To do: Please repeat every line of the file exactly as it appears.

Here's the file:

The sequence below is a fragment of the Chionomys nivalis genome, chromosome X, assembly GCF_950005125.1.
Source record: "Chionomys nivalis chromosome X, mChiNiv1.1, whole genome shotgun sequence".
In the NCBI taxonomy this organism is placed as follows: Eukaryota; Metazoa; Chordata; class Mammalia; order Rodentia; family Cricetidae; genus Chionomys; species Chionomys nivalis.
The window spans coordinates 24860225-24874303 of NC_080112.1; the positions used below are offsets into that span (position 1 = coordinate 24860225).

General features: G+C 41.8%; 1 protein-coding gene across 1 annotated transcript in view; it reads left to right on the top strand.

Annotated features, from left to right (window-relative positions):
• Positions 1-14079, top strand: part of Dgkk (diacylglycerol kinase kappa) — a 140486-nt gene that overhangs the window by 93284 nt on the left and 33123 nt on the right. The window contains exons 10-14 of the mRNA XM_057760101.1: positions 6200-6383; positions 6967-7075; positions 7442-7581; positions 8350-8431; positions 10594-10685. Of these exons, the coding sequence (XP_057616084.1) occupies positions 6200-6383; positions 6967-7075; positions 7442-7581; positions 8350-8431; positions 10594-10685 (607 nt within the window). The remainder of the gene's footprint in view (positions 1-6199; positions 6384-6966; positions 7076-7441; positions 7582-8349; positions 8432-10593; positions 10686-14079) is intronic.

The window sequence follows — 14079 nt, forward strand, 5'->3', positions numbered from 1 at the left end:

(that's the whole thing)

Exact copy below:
The sequence below is a fragment of the Chionomys nivalis genome, chromosome X, assembly GCF_950005125.1.
Source record: "Chionomys nivalis chromosome X, mChiNiv1.1, whole genome shotgun sequence".
In the NCBI taxonomy this organism is placed as follows: Eukaryota; Metazoa; Chordata; class Mammalia; order Rodentia; family Cricetidae; genus Chionomys; species Chionomys nivalis.
The window spans coordinates 24860225-24874303 of NC_080112.1; the positions used below are offsets into that span (position 1 = coordinate 24860225).

General features: G+C 41.8%; 1 protein-coding gene across 1 annotated transcript in view; it reads left to right on the top strand.

Annotated features, from left to right (window-relative positions):
• Positions 1-14079, top strand: part of Dgkk (diacylglycerol kinase kappa) — a 140486-nt gene that overhangs the window by 93284 nt on the left and 33123 nt on the right. The window contains exons 10-14 of the mRNA XM_057760101.1: positions 6200-6383; positions 6967-7075; positions 7442-7581; positions 8350-8431; positions 10594-10685. Of these exons, the coding sequence (XP_057616084.1) occupies positions 6200-6383; positions 6967-7075; positions 7442-7581; positions 8350-8431; positions 10594-10685 (607 nt within the window). The remainder of the gene's footprint in view (positions 1-6199; positions 6384-6966; positions 7076-7441; positions 7582-8349; positions 8432-10593; positions 10686-14079) is intronic.

The window sequence follows — 14079 nt, forward strand, 5'->3', positions numbered from 1 at the left end: